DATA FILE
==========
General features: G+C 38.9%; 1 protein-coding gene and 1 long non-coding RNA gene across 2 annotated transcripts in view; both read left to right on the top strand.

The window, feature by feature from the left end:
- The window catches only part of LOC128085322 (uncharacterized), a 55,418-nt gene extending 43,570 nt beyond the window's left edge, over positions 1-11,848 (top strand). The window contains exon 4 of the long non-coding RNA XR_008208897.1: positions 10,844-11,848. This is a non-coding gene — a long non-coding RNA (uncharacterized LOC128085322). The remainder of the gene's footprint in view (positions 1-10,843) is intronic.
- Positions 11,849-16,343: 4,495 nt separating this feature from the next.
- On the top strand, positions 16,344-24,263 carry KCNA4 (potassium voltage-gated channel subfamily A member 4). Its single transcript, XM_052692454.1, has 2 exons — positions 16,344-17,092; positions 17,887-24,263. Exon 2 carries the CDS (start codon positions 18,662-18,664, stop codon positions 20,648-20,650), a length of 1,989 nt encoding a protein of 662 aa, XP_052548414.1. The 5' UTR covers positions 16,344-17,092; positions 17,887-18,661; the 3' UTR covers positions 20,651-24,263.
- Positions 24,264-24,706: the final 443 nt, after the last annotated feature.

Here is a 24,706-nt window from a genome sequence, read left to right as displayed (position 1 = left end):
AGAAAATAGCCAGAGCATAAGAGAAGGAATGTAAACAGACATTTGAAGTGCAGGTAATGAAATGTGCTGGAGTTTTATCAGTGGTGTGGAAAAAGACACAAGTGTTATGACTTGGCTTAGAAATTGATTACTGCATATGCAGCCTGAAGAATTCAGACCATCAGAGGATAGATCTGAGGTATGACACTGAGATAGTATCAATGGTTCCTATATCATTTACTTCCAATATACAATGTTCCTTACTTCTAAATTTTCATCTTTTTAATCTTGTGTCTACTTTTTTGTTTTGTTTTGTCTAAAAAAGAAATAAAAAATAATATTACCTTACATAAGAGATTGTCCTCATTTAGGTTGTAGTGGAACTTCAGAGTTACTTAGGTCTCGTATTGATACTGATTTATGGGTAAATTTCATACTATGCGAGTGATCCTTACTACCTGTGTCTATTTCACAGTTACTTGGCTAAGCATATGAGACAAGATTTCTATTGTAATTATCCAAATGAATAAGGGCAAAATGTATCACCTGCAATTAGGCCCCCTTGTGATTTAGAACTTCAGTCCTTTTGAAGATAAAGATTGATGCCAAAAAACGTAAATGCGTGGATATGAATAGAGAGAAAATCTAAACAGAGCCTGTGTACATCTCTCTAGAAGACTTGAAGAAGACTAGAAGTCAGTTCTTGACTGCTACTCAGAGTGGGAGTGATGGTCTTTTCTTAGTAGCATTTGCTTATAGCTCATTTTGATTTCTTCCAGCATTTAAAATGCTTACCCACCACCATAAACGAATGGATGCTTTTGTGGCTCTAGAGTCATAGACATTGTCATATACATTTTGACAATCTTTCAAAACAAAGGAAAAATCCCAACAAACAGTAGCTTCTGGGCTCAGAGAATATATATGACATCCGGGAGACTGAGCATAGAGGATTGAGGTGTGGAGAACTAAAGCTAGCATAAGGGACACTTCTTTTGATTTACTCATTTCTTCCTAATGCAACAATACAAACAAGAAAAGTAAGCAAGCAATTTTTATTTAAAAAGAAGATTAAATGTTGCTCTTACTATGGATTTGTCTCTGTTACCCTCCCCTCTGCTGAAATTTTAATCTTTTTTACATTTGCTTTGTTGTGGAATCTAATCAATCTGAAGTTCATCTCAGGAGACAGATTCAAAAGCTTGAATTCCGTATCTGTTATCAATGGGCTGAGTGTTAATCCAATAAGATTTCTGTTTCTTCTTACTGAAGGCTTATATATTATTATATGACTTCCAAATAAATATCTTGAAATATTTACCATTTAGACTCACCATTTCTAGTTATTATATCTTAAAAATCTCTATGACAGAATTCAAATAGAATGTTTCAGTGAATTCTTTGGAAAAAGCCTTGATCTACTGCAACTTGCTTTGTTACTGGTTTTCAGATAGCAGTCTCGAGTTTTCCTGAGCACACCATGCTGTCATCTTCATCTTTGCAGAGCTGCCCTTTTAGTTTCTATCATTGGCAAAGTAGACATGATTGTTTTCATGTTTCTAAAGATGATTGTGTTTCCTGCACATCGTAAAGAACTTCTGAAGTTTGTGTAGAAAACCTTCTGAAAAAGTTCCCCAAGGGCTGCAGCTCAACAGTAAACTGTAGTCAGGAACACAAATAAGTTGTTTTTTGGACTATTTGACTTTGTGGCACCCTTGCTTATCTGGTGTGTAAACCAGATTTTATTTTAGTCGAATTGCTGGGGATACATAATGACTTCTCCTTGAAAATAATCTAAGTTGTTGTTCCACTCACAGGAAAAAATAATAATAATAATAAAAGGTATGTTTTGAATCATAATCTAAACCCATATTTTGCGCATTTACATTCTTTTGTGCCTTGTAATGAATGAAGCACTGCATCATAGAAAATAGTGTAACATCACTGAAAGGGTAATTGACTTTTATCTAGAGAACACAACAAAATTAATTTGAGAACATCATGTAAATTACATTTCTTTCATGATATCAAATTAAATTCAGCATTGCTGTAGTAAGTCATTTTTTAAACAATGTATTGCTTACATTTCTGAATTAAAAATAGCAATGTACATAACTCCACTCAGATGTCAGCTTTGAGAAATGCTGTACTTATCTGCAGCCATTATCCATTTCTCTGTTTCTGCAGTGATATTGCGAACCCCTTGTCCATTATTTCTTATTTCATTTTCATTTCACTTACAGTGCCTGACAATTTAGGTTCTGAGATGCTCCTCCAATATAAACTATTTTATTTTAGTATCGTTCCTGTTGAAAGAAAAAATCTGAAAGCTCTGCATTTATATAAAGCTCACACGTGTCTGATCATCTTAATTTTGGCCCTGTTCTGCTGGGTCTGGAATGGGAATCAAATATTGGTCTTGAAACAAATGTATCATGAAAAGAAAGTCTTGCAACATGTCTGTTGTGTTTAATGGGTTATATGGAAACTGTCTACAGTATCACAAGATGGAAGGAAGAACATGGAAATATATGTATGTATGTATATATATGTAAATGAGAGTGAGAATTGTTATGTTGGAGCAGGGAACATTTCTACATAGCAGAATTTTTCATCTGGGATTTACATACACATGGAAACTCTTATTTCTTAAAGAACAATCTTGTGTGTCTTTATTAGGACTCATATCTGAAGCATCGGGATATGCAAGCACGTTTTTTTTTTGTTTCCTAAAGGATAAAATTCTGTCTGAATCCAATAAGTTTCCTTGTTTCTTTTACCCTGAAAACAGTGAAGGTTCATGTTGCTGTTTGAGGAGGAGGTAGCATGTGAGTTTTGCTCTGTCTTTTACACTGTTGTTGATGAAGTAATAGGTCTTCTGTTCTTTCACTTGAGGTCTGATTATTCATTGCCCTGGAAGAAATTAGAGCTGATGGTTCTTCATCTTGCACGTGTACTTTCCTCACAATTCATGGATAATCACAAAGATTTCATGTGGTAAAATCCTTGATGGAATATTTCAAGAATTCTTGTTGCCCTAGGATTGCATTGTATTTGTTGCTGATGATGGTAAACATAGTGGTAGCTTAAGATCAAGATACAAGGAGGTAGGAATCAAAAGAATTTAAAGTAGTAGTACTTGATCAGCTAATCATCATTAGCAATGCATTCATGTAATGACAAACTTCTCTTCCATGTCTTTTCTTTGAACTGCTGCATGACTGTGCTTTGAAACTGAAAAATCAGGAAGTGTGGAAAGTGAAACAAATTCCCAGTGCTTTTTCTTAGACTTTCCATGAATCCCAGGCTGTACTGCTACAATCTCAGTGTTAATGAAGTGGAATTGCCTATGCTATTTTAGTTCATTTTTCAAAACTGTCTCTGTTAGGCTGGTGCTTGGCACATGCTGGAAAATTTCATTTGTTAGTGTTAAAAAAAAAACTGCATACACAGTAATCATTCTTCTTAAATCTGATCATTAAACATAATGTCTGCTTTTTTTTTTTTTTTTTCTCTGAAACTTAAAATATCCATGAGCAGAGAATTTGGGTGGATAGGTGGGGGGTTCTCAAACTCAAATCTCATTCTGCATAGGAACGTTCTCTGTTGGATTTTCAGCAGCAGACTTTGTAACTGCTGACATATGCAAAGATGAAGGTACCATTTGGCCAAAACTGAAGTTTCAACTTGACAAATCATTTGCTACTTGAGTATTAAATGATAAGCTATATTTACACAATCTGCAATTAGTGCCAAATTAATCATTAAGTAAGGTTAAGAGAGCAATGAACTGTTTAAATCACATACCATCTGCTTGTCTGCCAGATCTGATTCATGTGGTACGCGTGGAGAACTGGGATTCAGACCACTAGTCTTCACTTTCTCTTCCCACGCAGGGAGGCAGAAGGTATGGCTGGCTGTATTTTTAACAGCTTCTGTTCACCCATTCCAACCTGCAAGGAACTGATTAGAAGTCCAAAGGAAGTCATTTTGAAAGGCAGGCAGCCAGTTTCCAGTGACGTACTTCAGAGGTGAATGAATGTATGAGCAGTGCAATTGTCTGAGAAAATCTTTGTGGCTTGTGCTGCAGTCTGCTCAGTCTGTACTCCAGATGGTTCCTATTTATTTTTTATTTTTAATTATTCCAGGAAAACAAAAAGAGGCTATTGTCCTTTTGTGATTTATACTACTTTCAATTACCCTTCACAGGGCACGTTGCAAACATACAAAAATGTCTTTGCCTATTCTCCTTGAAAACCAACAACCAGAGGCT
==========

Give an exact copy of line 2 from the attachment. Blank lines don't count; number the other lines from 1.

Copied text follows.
The window, feature by feature from the left end: